Training A graduation ceremony in early 2020 saw 289 young people complete a year-long hospitality learnership with an NQF Level 3 CATHSSETAaccredited National Certificate in Fast Food Services. These were members of Mpumalanga Hospitality Youth Training Programme (HYTP), a programme that opens up career opportunities within the local tourism sector in fields such as catering, hotel and accommodation management, restaurateur and other food services, general tourism and guide services, adventure and leisure facilities and local cultural and heritage tours. The Hazyview Project is an offshoot of the Travel and Tourism Excellence Academy. The programme is jointly sponsored by Amadeus, a travel technology company, Economic Development Solutions and the Thebe Tourism Group. Hazyview is near the Kruger National Park and the students are expected to be employed at a new hotel at Skukuza when they graduate. The Good Work Foundation (GWF) is running the programme at its Hazyview Digital Campus, in partnership with the South Africa College of Tourism. ■
Kudu at Andover NR
Mpumalanga Gaming Board: www.mgb.org.za Mpumalanga Tourism and Parks Agency: www.mtpa.co.za South African National Parks: www.sanparks.co.za South African Tourism: www.southafrica.net South African Tourism Services Association: www.satsa.com
MPUMALANGA BUSINESS 2020/21
Banking and financial services Banking customers are being offered more choice.
ll of the big retail banks (Nedbank, Absa, Standard Bank, Capitec and First National Bank) are present in the province’s major towns. Agriculture is an important focus area for banks, and most have specialised divisions such as Nedbank Agribusiness. TWK Agri offers financing and insurance together with the usual suite of agricultural services. Afgri, one of the country’s biggest agricultural companies, offers financial services (financing and insurance) under the brand Unigro. Another source of funding for farmers is the Land and Agricultural Development Bank of South Africa (Land Bank), a development-finance institution that falls under the Ministry of Finance. In 2017 Tyme Digital received a licence to run a bank. By early 2019, TymeBank was available in 500 Pick n Pay and Boxer stores and more than 50 000 customers around South Africa had an account. Tyme stands for Take Your Money Everywhere and refers to the fact that the bank does not have a branch network. The bank is targeting the lowerincome segment and promises speedy transaction and approval times. Second to market among the country’s new banks was Discovery Bank, which officially launched in March 2019. Discovery Bank applies the behavioural model it uses in its health business to reward good financial behaviour. The revitalised African Bank, which was put under curatorship in 2014 by the Reserve Bank, is making a play for new customers with an interesting offering that does not rely so much on digital wizardry as on presenting the customer with enhanced banking facilities. African Bank has created an account that allows up to five additional accounts to be set up in the name of the main account. Fees are only charged for drawing cash or at the time of a transaction. There are no monthly fees for any of the accounts which can be either for saving or transactional. Each user has his or her own card and monies can be moved between accounts, ideal for families. Sanlam has entered two partnerships in the insurance market. African Rainbow Life has launched life cover policies in the lowand middle-income market, in association with Sanlam and African Rainbow Capital. Sanlam is also in a venture with Capitec. In 2019 Financial Mail quoted Capitec CEO Gerrie Fourie saying that the bank was selling 3 000 funeral policies a day.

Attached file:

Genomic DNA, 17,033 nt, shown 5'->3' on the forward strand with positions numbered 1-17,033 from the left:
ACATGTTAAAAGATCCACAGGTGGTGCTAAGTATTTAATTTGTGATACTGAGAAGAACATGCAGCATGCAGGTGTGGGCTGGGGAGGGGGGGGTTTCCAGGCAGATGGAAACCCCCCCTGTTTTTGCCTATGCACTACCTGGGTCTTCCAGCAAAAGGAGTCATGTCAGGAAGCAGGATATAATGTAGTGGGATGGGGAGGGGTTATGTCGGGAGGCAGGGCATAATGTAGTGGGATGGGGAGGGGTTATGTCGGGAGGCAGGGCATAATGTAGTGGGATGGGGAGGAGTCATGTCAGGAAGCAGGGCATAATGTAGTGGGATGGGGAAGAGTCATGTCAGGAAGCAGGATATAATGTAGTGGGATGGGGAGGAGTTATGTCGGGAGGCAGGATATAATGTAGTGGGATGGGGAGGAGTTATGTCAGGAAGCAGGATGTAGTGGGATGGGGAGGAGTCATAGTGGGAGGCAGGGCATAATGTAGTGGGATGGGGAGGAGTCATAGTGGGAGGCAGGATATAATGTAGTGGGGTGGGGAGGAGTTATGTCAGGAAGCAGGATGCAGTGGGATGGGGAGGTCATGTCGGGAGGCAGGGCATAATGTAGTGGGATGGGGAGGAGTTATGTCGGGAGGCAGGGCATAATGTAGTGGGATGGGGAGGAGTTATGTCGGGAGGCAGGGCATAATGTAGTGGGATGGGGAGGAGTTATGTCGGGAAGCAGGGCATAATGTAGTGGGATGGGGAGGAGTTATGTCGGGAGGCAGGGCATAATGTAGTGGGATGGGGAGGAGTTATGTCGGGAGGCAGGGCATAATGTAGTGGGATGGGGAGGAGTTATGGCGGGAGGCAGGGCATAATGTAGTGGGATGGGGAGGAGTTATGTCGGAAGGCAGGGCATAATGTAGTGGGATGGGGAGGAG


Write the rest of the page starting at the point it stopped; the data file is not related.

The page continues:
Online Resources Financial Sector Conduct Authority: www.fsca.co.za Public Investment Corporation: www.pic.gov.za South African Reserve Bank: www.resbank.co.za
MPUMALANGA BUSINESS 2020/21
Sector Insight African Bank is competing for new customers. eMbalenhle has a new Ubank branch. Situated at the Mall@Emba, the branch will serve customers from Secunda and other areas such as those that used to bank at a branch at the Kinross mine, which has been closed.